Consequence of the Philippine-American War | Inquirer Opinion
Looking Back

Consequence of the Philippine-American War

/ 05:09 AM February 02, 2024

One hundred twenty five years ago, this weekend saw the outbreak of the Philippine-American War. Araling Panlipunan or Hekasi used to teach that on the night of Feb. 4, 1899, the first shot was fired by a certain Private Willie Grayson, at a Filipino soldier who ignored the order to “Halt!” at an enemy checkpoint on San Juan Bridge. While the date and event remains the same, the location has been changed, from San Juan to the corner of Silencio and Sociego streets in Santa Mesa, based on the study of the late Dr. Benito Legarda Jr. A pity that history does not record the name of the first Filipino casualty, but that is merely a detail now. One of the challenges in the teaching of history today is to go beyond: debated details, counterfactuals (what-ifs), and fake news. History teaches us to be critical and focus on what is relevant or essential. In the case of the “first shot,” we should not be distracted by details and look at its consequence.

When I wrote the 100-day front page “Centennial Countdown” in 1998, my sources came from notes I had gathered from the New York Public Library where I was researching the possibility that Germany would have stepped into our history if the United States Naval Squadron under George Dewey sailed away after blasting the Spanish fleet in the Battle for Manila Bay on May 1, 1898. It is not well-known that during the US blockade of Spanish Manila, warships from England, France, Germany, and Japan entered the harbor. This was standard protocol as they were meant to gather information and lend protection to their nationals or their commercial interests in the archipelago.

When the US held the archipelago, they found it hard to let go. It has been suggested that US President William McKinley was advised that if the US did not take the islands from Spain, some other power would. He had three options: dropping the Philippines, taking part of the islands, or taking the entire archipelago, including Mindanao. After acquiring the Philippines for $20 million at the close of the Spanish-American War, the US became a world power with the Philippines as its largest “insular possession.” However, they did not factor in the continuing struggle for Filipino independence that cost way more than $20 million. Military advisers thought the Filipinos were, like American Indians, easy to deal with. They were dead wrong and so the history of US military intervention elsewhere that started with the Philippines was followed by Vietnam, Iraq, and Afghanistan. In addition, if we are to believe some analysts, even a new powder keg brewing precariously between China and Taiwan.

Four decades ago, when I was researching on the US in the Philippines circa 1898-1899, I had to go abroad to physically source the material. Today, so much primary source material has been made available online that I need to tweak much of what I wrote in 1998 based on material now accessible. Reading and rereading 1898 material made me realize that a historian who attempts to write a new history of the Philippines will be overwhelmed by primary sources, and in addition will be swamped by the ocean of secondary material—articles from academic journals that provide fresh perspectives and bring to light hitherto unknown or underused primary sources.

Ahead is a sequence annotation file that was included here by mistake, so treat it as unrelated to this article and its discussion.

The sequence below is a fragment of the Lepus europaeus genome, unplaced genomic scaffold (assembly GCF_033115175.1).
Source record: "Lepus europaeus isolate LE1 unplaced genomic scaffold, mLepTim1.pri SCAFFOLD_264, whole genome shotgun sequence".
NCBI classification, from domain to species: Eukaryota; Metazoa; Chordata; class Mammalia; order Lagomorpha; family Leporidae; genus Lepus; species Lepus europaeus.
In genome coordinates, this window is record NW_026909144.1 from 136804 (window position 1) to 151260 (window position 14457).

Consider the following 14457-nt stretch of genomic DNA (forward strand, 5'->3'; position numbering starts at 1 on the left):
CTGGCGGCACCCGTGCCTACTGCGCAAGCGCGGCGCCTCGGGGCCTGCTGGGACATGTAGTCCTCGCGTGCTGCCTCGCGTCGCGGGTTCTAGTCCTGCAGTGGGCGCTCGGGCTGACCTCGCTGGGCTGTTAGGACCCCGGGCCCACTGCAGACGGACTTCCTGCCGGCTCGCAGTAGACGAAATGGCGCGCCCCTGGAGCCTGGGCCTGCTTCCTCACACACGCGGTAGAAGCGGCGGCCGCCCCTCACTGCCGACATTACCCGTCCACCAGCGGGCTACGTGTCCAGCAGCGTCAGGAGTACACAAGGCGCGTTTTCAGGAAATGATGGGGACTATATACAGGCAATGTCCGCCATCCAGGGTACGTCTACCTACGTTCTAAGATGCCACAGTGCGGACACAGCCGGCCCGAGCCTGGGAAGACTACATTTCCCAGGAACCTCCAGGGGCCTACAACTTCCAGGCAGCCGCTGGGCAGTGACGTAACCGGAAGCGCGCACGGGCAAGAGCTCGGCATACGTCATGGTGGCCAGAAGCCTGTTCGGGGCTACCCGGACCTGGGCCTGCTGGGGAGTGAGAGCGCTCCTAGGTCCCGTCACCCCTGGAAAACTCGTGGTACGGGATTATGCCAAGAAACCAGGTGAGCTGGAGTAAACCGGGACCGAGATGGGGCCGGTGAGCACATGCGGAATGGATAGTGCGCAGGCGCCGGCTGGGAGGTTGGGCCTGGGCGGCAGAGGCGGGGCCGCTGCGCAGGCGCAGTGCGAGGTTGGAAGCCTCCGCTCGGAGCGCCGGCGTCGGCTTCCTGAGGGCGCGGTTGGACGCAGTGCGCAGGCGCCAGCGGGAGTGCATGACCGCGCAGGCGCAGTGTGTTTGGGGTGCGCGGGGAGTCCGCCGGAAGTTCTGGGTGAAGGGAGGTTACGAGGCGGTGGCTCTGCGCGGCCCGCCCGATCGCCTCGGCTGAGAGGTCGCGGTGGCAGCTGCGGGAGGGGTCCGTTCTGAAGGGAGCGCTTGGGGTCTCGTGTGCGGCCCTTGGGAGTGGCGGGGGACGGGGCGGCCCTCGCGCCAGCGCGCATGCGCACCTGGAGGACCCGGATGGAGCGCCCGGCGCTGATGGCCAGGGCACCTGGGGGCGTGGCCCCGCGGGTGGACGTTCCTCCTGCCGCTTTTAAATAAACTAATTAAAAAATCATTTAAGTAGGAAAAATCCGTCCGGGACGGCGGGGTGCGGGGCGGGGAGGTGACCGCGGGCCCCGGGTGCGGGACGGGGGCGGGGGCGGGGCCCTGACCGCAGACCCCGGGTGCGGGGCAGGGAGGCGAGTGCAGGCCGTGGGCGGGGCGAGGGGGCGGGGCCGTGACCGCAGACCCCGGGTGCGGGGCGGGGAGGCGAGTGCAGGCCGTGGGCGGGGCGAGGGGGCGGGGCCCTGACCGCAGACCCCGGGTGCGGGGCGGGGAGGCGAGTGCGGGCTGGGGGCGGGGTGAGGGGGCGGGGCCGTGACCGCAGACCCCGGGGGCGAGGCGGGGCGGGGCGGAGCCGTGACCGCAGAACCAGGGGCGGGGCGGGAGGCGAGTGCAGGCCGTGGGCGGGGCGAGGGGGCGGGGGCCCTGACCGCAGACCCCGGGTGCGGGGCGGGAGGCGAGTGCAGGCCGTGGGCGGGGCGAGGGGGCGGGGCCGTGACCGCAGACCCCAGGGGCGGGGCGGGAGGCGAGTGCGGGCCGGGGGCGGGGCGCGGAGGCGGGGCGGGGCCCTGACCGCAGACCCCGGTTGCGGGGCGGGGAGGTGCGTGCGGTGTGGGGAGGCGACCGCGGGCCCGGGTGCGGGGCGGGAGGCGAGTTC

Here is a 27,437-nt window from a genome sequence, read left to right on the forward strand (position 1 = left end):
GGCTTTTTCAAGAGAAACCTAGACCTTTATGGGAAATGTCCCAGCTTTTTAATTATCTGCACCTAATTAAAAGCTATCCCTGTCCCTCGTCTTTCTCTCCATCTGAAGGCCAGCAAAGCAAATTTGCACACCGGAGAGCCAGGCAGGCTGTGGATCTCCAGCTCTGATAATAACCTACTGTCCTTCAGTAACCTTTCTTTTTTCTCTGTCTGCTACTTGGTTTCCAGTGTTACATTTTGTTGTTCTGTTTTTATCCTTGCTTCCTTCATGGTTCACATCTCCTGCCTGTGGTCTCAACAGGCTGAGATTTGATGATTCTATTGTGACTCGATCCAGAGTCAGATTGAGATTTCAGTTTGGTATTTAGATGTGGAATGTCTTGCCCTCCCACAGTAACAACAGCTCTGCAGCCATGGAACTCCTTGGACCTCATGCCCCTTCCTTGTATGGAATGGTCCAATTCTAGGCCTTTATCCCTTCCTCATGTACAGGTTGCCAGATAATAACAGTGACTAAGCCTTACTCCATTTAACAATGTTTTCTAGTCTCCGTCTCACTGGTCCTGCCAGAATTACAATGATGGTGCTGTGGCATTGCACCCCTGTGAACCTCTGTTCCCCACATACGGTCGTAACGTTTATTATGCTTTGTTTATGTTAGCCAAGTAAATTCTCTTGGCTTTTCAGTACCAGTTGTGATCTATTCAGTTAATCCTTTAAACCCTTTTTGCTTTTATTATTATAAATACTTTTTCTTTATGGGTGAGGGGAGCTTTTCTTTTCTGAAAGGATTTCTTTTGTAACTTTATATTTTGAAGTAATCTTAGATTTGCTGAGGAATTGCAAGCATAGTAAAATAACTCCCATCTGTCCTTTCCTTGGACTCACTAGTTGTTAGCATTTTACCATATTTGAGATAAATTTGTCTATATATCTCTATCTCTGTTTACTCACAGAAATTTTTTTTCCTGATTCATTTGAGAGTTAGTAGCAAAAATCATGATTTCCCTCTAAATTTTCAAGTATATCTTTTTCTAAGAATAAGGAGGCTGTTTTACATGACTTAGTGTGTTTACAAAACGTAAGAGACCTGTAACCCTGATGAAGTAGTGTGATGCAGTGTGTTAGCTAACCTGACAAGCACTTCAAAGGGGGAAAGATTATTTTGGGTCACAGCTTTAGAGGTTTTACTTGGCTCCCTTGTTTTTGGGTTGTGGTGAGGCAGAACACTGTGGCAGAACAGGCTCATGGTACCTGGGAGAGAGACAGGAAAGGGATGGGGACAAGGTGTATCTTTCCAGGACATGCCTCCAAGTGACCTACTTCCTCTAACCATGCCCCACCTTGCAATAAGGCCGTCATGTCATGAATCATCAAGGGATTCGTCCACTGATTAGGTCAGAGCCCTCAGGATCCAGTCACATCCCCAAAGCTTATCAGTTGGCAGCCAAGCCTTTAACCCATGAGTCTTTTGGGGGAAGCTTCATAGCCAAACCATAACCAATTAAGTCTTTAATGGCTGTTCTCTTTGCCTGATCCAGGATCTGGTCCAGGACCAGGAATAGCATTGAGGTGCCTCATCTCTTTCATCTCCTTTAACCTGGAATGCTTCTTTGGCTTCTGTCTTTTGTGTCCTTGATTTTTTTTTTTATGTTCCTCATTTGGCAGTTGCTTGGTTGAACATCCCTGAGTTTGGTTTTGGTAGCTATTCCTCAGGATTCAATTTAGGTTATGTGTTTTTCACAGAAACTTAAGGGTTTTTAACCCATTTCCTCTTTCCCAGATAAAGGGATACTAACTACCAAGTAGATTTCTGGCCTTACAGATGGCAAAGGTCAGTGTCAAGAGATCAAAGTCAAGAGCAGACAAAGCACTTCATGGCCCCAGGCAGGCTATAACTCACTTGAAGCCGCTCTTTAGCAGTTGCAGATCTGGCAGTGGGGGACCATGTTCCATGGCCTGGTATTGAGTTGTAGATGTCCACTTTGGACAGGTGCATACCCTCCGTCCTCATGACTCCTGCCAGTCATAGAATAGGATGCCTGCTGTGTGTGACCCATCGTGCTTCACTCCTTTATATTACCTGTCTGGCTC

A quick timeline. In 1898, the US intervened, for humanitarian reasons, in the conflict ongoing in the Cuban War of Independence from Spain. On Feb. 15, 1898, the US Navy ship Maine blew up in Havana harbor, starting a chain of events that culminated in the US declaring war on Spain on April 25, 1898. On May 1, 1898, Dewey emerged victorious in the Battle of Manila Bay. A peace protocol, ending hostilities, was signed in Washington on Aug. 12, 1898 but hours later [Aug. 13, 1898 in the Philippines], Spanish Manila was surrendered to the Americans after a sham battle. Emilio Aguinaldo’s forces were left out of the Spanish surrender. Because of the peace protocol, there was an issue with the Philippines. Spain wanted it returned, but the US argued it will hold on till its eventual disposition is settled at a later date. In December 1898, the Spanish-American War ended formally with the signing of the Treaty of Paris, with one of the provisions being the transfer of the Philippines from Spain to the US after being paid $20 million to cover “improvements” in the property during the Spanish colonization.

In February 1899, the Treaty of Paris was brought to the US Senate for ratification that required a vote of two-thirds majority. Despite very strong anti-imperialist lobby, the treaty was ratified, 57 yeas and 27 nays, by a slim margin of one vote. This ratification has to be understood in the context of the Feb. 4, 1899 outbreak of the Philippine-American War. Browsing through the New York Times from Feb. 6, 1899 that carried the news of the fighting in Manila, there was another news item on the front page reporting that news of the conflict was a gain toward ratification of the treaty. If that shot wasn’t fired then, would the Treaty of Paris be ratified? If that didn’t fall through, the Philippines would not be a US colony and our history would be completely different from what we know.


Comments are welcome at [email protected]

Your subscription could not be saved. Please try again.
Your subscription has been successful.

Subscribe to our daily newsletter

By providing an email address. I agree to the Terms of Use and acknowledge that I have read the Privacy Policy.

TAGS: American Civil War, opinion

© Copyright 1997-2024 | All Rights Reserved

We use cookies to ensure you get the best experience on our website. By continuing, you are agreeing to our use of cookies. To find out more, please click this link.